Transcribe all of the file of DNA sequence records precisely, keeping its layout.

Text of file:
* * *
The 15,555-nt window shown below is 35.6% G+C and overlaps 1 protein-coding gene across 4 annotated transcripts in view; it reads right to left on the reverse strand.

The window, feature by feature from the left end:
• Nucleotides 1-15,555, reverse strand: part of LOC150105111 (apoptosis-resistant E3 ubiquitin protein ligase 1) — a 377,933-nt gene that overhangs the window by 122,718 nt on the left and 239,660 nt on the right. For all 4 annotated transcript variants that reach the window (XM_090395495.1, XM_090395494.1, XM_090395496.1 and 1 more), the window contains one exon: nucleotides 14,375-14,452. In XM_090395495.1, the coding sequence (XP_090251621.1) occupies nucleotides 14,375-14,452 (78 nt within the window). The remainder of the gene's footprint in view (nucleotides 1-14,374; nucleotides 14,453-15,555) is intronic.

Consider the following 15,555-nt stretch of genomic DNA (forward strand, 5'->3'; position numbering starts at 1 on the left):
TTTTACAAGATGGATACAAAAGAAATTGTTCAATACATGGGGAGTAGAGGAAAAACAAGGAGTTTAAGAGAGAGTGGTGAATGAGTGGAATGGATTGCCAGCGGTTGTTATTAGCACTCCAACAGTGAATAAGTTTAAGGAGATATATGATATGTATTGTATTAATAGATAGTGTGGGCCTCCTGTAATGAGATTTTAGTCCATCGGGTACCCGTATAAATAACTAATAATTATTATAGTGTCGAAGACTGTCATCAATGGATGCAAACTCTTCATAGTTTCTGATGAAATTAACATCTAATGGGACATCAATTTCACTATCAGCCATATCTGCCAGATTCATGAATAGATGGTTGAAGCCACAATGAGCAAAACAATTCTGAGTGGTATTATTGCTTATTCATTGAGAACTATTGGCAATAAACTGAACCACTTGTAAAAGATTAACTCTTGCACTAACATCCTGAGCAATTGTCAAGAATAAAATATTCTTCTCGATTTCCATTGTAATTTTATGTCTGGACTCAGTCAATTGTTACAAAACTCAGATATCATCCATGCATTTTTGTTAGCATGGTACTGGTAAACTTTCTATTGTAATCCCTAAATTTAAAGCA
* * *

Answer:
The 15,555-nt window shown below is 35.6% G+C and overlaps 1 protein-coding gene across 4 annotated transcripts in view; it reads right to left on the reverse strand.

The window, feature by feature from the left end:
• Nucleotides 1-15,555, reverse strand: part of LOC150105111 (apoptosis-resistant E3 ubiquitin protein ligase 1) — a 377,933-nt gene that overhangs the window by 122,718 nt on the left and 239,660 nt on the right. For all 4 annotated transcript variants that reach the window (XM_090395495.1, XM_090395494.1, XM_090395496.1 and 1 more), the window contains one exon: nucleotides 14,375-14,452. In XM_090395495.1, the coding sequence (XP_090251621.1) occupies nucleotides 14,375-14,452 (78 nt within the window). The remainder of the gene's footprint in view (nucleotides 1-14,374; nucleotides 14,453-15,555) is intronic.

Consider the following 15,555-nt stretch of genomic DNA (forward strand, 5'->3'; position numbering starts at 1 on the left):
TTTTACAAGATGGATACAAAAGAAATTGTTCAATACATGGGGAGTAGAGGAAAAACAAGGAGTTTAAGAGAGAGTGGTGAATGAGTGGAATGGATTGCCAGCGGTTGTTATTAGCACTCCAACAGTGAATAAGTTTAAGGAGATATATGATATGTATTGTATTAATAGATAGTGTGGGCCTCCTGTAATGAGATTTTAGTCCATCGGGTACCCGTATAAATAACTAATAATTATTATAGTGTCGAAGACTGTCATCAATGGATGCAAACTCTTCATAGTTTCTGATGAAATTAACATCTAATGGGACATCAATTTCACTATCAGCCATATCTGCCAGATTCATGAATAGATGGTTGAAGCCACAATGAGCAAAACAATTCTGAGTGGTATTATTGCTTATTCATTGAGAACTATTGGCAATAAACTGAACCACTTGTAAAAGATTAACTCTTGCACTAACATCCTGAGCAATTGTCAAGAATAAAATATTCTTCTCGATTTCCATTGTAATTTTATGTCTGGACTCAGTCAATTGTTACAAAACTCAGATATCATCCATGCATTTTTGTTAGCATGGTACTGGTAAACTTTCTATTGTAATCCCTAAATTTAAAGCA